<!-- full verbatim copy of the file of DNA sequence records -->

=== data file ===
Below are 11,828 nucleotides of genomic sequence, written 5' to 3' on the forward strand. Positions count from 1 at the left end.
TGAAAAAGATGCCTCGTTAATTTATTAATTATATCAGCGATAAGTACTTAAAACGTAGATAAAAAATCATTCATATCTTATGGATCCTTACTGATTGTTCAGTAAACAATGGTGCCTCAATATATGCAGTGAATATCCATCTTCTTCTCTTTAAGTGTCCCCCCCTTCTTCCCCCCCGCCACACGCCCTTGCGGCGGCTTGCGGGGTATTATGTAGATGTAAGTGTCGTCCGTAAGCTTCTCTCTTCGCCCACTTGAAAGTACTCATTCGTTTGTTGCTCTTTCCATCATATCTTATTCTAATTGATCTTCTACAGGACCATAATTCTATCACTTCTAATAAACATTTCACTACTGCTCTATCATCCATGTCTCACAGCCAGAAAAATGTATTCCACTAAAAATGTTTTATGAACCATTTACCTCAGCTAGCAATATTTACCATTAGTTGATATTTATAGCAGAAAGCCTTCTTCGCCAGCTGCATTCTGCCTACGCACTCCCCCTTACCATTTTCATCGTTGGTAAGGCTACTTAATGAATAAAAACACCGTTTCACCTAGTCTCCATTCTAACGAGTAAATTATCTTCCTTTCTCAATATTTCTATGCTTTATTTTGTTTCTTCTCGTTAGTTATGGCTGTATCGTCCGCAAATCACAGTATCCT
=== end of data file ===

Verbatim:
Below are 11,828 nucleotides of genomic sequence, written 5' to 3' on the forward strand. Positions count from 1 at the left end.
TGAAAAAGATGCCTCGTTAATTTATTAATTATATCAGCGATAAGTACTTAAAACGTAGATAAAAAATCATTCATATCTTATGGATCCTTACTGATTGTTCAGTAAACAATGGTGCCTCAATATATGCAGTGAATATCCATCTTCTTCTCTTTAAGTGTCCCCCCCTTCTTCCCCCCCGCCACACGCCCTTGCGGCGGCTTGCGGGGTATTATGTAGATGTAAGTGTCGTCCGTAAGCTTCTCTCTTCGCCCACTTGAAAGTACTCATTCGTTTGTTGCTCTTTCCATCATATCTTATTCTAATTGATCTTCTACAGGACCATAATTCTATCACTTCTAATAAACATTTCACTACTGCTCTATCATCCATGTCTCACAGCCAGAAAAATGTATTCCACTAAAAATGTTTTATGAACCATTTACCTCAGCTAGCAATATTTACCATTAGTTGATATTTATAGCAGAAAGCCTTCTTCGCCAGCTGCATTCTGCCTACGCACTCCCCCTTACCATTTTCATCGTTGGTAAGGCTACTTAATGAATAAAAACACCGTTTCACCTAGTCTCCATTCTAACGAGTAAATTATCTTCCTTTCTCAATATTTCTATGCTTTATTTTGTTTCTTCTCGTTAGTTATGGCTGTATCGTCCGCAAATCACAGTATCCT